He says he is baffled that “the current leadership” of his party has taken no position on carbon pricing, given that this issue promises to be central to the October election.
He’s equally baffled that Singh opposes all oil pipelines but appears to favour building new natural gas pipelines in British Columbia. (In fact, the NDP leader has suggested, at different times, that he both supports and opposes a plan to pipe B.C. natural gas to the Pacific Coast for liquefaction and export to Asia.)
Many New Democrats will disagree with Weir on the pipeline question. But he’s right that the party needs to clarify its muddled position.
He’s also right that vigorous debate between those who happen to be men and those who happen to be women shouldn’t automatically be treated as sexual harassment. Such an approach does no sex any favours.
Thomas Walkom is a Toronto-based columnist covering politics. Follow him on Twitter: @tomwalkom
Processed food creates a slippery slope where people eat too much of it
A tragic story of a baby born without microglia cells sheds light on brain development
Plastics are the scourge of the Earth: What we can do about it?
The moon still has activity geologically
Your smartphone could soon diagnose your child’s ear infection
Say the word “dementia,” and most people think about Alzheimer’s disease. We can’t blame them; Alzheimer’s disease affects almost 6 million Americans and many millions more across the world. It is the most common cause of dementia. But d…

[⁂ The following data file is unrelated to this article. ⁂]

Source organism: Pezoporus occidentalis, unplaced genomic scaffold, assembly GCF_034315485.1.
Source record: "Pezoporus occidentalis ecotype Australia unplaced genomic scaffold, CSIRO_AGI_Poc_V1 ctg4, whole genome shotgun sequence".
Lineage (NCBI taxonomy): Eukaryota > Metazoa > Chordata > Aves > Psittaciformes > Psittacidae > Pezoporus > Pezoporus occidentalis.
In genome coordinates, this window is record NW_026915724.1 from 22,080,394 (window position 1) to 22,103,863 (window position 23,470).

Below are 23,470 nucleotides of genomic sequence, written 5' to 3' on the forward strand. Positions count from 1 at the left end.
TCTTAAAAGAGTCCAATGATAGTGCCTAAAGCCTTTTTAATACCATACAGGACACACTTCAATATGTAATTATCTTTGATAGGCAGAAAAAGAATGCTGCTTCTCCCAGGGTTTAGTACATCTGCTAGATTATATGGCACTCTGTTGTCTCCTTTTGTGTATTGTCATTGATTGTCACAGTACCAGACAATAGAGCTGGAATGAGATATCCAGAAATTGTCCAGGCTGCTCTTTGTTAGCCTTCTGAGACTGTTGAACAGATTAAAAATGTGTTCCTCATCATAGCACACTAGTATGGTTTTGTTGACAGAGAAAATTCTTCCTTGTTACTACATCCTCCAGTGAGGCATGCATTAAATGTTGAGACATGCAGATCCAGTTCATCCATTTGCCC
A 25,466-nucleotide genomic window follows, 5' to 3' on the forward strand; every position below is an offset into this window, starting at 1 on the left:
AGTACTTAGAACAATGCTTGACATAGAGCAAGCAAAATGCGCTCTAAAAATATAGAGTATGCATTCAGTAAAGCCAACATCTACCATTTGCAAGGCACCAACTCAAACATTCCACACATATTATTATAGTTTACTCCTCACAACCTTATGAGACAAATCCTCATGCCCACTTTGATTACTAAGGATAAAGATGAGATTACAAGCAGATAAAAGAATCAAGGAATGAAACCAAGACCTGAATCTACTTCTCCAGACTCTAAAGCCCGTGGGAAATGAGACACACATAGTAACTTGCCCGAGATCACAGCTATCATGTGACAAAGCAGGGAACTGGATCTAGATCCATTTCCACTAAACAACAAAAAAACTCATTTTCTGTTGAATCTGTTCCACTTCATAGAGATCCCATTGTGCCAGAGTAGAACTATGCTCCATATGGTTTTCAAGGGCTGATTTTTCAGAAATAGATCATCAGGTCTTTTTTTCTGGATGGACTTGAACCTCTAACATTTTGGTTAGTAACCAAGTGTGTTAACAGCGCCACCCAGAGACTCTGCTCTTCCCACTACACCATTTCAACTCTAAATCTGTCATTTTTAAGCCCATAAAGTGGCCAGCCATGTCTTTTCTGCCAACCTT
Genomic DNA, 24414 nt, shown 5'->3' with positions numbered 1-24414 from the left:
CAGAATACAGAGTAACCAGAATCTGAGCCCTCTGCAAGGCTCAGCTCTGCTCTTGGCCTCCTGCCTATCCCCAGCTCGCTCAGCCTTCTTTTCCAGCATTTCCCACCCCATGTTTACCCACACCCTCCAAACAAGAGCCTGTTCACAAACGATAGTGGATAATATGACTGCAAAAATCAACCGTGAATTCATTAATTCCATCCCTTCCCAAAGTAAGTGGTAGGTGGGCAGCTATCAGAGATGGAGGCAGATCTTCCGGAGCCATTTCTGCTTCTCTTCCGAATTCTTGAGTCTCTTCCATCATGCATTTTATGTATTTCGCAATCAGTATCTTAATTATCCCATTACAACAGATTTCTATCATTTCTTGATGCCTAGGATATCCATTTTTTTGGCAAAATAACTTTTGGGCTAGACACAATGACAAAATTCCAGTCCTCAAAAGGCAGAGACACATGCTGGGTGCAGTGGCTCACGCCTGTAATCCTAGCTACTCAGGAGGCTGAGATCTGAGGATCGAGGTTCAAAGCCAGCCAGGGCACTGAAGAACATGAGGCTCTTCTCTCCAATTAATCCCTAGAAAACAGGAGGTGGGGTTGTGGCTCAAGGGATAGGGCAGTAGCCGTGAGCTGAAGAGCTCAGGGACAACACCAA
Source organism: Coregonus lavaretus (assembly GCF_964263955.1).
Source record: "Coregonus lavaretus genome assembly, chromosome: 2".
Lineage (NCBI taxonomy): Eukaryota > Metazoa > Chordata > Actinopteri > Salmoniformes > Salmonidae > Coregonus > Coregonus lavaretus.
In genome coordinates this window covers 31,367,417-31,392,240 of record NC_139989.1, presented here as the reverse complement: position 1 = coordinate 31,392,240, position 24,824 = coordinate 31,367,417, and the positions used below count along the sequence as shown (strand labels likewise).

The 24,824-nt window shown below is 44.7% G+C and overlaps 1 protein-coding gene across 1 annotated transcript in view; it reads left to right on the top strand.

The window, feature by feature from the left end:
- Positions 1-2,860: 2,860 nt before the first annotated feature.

Fossil barnacles hold the secrets to prehistoric whale migration
We’ve finally figured out ‘STEVE’ and why he shines so bright
Eating too much sugar causes fruit flies to eat more sugar
The dress rehearsal for that one small step
Improving memory in older adults with electrical stimulation
It’s all over the news – a new royal has been born. Prince Harry’s glowing announcement of his son’s birth was delightful. He was awed and in love. But how much does he owe the public about the details and photos, and everything else people want to kno…
Hippos provide the skeletons for freshwater algae
Do we know how late is too late to revive a brain?
How can you tell if a reef is healthy? Check its halo
Air conditioners could be used for carbon capture to make oil from the atmosphere
[(A guest blogpost by my slightly right-of-centre friend Peter. Enjoy. Discuss. ~DD)] Nobody really likes him. At least, nobody will publicly defend his character and integrity. He has no discernible political principles. He is a vainglorious boaster and moral alley-cat…
Taking the observer out of quantum mechanics in new book: ‘Einstein’s Unfinished Revolution’
A comet inside an asteroid fell to Earth as a meteorite
Chernobyl’s wildlife still suffering from radiation damage 33 years later
Oilsands greenhouse gas emissions are higher than we calculated
Life on exoplanets could be found within our lifetime, according to NASA scientists
Heavy metals in their blood would kill others, but not the great white shark
Our faces evolved to reveal and communicate our emotions
10,000 year-old urine helps reveal the history of animal domestication
They really did it. Scientists put human brain gene into monkeys
Temperature play a key role in mating dances.